When the ATF Director Publicly Acknowledges That Gun Control Laws Don’t Really Apply to Criminals

by Tommy Grant

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At the federal Bureau of Alcohol, Tobacco, Firearms and Explosives, machine gun conversion devices have become one of the top enforcement priorities. An ATF report on guns used in crimes found that the number of machine gun conversion devices seized by law enforcement went up 570% from 2017 to 2021, and officials say preliminary numbers from 2023 show another huge increase.

“New machine guns have been against the law in the United States since 1934, the days of Al Capone and the Tommy gun,” ATF Director Steven Dettelbach said. “But we’re seeing them all over the place … we’re talking about the rate of fire being 800 or even 1,000 or more rounds a minute. Think about how many bullets that is.”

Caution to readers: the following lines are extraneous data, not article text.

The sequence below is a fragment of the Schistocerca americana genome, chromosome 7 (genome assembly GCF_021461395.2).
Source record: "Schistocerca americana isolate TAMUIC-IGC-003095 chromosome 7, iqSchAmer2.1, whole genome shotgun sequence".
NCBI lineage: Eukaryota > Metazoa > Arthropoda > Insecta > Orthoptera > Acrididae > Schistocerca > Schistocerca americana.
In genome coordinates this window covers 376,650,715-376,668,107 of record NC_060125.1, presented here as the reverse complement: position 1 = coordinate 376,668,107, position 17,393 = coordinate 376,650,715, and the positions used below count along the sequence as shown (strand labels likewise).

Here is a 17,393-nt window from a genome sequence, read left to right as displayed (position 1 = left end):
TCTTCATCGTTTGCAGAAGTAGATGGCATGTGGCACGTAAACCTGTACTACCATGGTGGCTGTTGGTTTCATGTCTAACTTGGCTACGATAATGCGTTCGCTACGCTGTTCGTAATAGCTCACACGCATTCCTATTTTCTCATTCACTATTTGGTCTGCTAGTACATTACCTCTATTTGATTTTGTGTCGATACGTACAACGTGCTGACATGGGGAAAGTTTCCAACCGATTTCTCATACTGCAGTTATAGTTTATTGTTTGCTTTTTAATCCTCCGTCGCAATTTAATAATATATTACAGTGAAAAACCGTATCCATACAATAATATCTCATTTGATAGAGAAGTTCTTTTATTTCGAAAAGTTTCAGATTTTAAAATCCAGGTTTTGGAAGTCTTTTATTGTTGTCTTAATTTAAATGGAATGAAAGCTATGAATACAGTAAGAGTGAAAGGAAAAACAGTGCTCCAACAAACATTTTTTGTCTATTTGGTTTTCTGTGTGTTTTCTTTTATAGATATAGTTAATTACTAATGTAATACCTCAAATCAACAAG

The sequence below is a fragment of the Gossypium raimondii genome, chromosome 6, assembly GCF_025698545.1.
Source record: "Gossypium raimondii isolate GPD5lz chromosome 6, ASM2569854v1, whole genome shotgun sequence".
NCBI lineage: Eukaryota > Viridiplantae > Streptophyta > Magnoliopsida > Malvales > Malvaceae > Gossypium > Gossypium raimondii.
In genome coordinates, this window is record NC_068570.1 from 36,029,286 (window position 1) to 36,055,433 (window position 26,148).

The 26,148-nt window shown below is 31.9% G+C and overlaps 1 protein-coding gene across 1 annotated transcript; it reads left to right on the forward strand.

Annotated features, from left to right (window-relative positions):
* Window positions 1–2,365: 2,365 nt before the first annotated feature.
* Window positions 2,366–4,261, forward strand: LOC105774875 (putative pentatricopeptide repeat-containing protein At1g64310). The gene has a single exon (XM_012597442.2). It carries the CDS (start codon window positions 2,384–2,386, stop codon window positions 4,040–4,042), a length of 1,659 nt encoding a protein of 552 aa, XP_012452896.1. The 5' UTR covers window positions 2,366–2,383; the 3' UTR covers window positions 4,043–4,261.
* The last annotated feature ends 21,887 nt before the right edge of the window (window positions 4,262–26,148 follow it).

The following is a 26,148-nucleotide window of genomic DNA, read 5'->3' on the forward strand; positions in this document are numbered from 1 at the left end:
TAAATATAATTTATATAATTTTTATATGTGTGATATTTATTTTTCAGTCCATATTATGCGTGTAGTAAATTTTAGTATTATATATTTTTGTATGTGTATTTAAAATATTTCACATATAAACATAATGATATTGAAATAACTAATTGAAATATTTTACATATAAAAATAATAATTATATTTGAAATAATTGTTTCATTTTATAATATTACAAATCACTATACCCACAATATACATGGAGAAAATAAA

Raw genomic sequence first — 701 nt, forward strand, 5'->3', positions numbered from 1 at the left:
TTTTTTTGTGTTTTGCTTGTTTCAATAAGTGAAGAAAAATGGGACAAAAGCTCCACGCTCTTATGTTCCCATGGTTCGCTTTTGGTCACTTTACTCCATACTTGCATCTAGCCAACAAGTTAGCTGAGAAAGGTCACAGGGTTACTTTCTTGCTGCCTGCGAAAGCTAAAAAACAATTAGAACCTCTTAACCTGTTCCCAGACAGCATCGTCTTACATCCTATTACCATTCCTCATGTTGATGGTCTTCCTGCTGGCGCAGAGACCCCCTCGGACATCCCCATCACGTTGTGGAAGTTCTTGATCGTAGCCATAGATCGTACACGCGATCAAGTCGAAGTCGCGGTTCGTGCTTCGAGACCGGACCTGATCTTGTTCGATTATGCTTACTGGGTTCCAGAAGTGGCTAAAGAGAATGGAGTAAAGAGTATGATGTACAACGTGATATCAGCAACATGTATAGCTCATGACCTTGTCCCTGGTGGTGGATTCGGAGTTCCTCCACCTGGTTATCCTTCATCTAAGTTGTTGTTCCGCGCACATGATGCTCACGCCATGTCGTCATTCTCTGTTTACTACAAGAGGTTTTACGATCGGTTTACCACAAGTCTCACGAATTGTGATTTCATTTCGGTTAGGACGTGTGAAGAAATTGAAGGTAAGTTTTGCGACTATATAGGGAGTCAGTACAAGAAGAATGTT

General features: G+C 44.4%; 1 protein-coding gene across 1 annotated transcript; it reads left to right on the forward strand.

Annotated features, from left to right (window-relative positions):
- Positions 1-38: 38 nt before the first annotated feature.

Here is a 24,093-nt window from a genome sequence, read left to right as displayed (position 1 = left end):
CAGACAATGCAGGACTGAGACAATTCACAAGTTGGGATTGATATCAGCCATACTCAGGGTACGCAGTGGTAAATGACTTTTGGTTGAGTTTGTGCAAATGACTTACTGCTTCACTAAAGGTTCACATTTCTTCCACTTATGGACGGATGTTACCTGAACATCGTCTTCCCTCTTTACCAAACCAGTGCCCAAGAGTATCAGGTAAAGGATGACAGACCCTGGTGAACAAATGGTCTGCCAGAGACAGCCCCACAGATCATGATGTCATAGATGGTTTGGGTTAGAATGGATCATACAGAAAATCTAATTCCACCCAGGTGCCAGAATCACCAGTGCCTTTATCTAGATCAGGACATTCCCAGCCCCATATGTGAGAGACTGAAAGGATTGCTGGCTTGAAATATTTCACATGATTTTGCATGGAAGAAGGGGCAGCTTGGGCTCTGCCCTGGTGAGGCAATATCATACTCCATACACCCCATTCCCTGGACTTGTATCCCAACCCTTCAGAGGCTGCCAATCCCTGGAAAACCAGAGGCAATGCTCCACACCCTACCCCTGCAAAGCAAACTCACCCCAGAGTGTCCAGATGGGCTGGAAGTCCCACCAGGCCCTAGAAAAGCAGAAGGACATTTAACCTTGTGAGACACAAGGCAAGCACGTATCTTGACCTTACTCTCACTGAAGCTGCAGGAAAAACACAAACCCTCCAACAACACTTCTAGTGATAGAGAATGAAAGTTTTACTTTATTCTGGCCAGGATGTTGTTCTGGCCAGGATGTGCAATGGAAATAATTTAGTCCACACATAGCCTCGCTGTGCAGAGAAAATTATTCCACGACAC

He said conversion devices are increasing the danger to already-outgunned police officers and increasing the risk of stray bullets hitting bystanders. ATF firearms experts demonstrated the devices for NBC News at a law enforcement firing range in Washington, D.C.

“There are all kinds of different machine gun conversion devices that are incredibly deadly,” Dettelbach said. “Some of them just go on normal Glock-type handguns. This is, this is a Glock weapon, right? Doesn’t look like anything different. Right? This little square piece of plastic that comes off the back makes this into a fully automatic weapon that is capable of causing mass casualties.”

Converted handguns are extremely difficult to aim and control, he said.

— Ken Dilanian in A tiny and cheap device called a ‘Glock switch’ lets criminals create their own machine guns

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